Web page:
These excerpts from the report and from the experiences gathered in it are selective but also, in a way, indicative. They raise issues of ethos and finances, inclusion and inequality. These are threads that we can follow throughout the report. Let’s take money as an example, especially as it’s something we need to talk about more in universities. Respondents indicated as examples of lack of support from their institution things like ‘Lack of recognition of space or conditions when working from home’, ‘Lack of extra funding to accompany PhD extensions’, ‘No extra support with home bills or books’, ‘No equipment provided to work from home’. The negative measures taken by universities during the pandemic (budget cuts, hiring freeze, promotion freeze, salary freeze, not renewing contracts, cancellation of scholarships and funding) almost all involve less money getting to their staff, and the positive measures are those that offer financial support (such as extra resources for home working). Note that the highest proportion of respondents acknowledging any of these positive measures is 48%, whereas some of the negative measures are recognised by as many as 78% of respondents. 

Fine-grained inequalities emerge throughout the report. For instance, ‘The comments… highlight more general trends of unequal conditions among UK institutions, but the comments also note unequal conditions among people with different types of contracts, or between funded and unfunded PhD students.’ Casualisation and lack of funding are pervasive issues, of course, but conversations within the Network for Working-Class Classicists have also made clear that they affect disproportionately working-class academics (particularly at early-career stage) without a safety net or a leg up. 

The Pandemic Stories report, then, is really important in its drive to ‘crystallise moments’ from the pandemic, to ‘prevent our “pandemic stories”, our experiences, memories, and emotions of the acute phase of the pandemic, being irretrievably lost.’ It is also important in terms of its proactive stance, offering recommendations to heads of departments and EDI leads. But, on top of all this, the report is also important in the picture it reveals of the state of our discipline. Of the inequalities that pervade our universities. Of the precarity and financial insecurity and lack of inclusion on multiple axes. The 2019-20 CUCD report on Race and Gender was not about class, but respondents wanted to talk about class. The 2022 Pandemic Stories report is also not about class, but class inequalities are palpable throughout it. It’s time for us to address the elephant in the room. We are gathering the data, listening to your stories. If you haven’t already, please fill in the Class in Classics survey and share your experiences.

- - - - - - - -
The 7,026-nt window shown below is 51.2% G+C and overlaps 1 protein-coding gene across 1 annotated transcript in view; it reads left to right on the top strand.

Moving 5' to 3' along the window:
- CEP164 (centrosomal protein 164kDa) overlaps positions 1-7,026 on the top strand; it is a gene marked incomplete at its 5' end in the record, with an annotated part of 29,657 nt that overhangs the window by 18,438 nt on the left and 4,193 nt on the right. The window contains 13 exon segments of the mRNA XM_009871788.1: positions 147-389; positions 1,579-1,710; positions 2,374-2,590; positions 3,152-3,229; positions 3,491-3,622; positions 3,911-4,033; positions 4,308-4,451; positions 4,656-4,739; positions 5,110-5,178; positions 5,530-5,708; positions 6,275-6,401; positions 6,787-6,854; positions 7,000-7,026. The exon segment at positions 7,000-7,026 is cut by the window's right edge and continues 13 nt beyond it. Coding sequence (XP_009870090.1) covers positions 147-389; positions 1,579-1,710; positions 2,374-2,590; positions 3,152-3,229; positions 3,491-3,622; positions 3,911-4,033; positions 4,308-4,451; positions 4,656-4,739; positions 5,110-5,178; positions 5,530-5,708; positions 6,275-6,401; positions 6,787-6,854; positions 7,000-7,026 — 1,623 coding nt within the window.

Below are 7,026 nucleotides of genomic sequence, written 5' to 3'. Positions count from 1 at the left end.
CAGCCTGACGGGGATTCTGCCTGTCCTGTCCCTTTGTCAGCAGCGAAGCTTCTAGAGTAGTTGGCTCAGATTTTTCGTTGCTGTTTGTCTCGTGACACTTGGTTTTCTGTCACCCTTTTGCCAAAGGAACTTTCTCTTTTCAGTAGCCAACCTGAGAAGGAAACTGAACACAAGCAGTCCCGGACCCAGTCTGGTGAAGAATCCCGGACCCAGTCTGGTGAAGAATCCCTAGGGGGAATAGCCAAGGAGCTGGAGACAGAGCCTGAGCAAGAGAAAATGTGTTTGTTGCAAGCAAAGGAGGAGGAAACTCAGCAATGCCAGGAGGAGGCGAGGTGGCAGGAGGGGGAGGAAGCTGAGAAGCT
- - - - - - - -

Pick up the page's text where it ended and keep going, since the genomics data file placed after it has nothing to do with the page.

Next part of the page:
1 Cf. the recent report Getting in and getting on. Class, participation and job quality in the UK Creative IndustriesPolicy Review Series: Class in the Creative industries – Paper No. 1.
2 For analysis of the socioeconomic data provided by this survey see our earlier blog post ‘If Class Were a Protected Characteristic‘.
3 For the disproportionate effect of the pandemic on women and girls overall, and not just in research, see this useful literature review.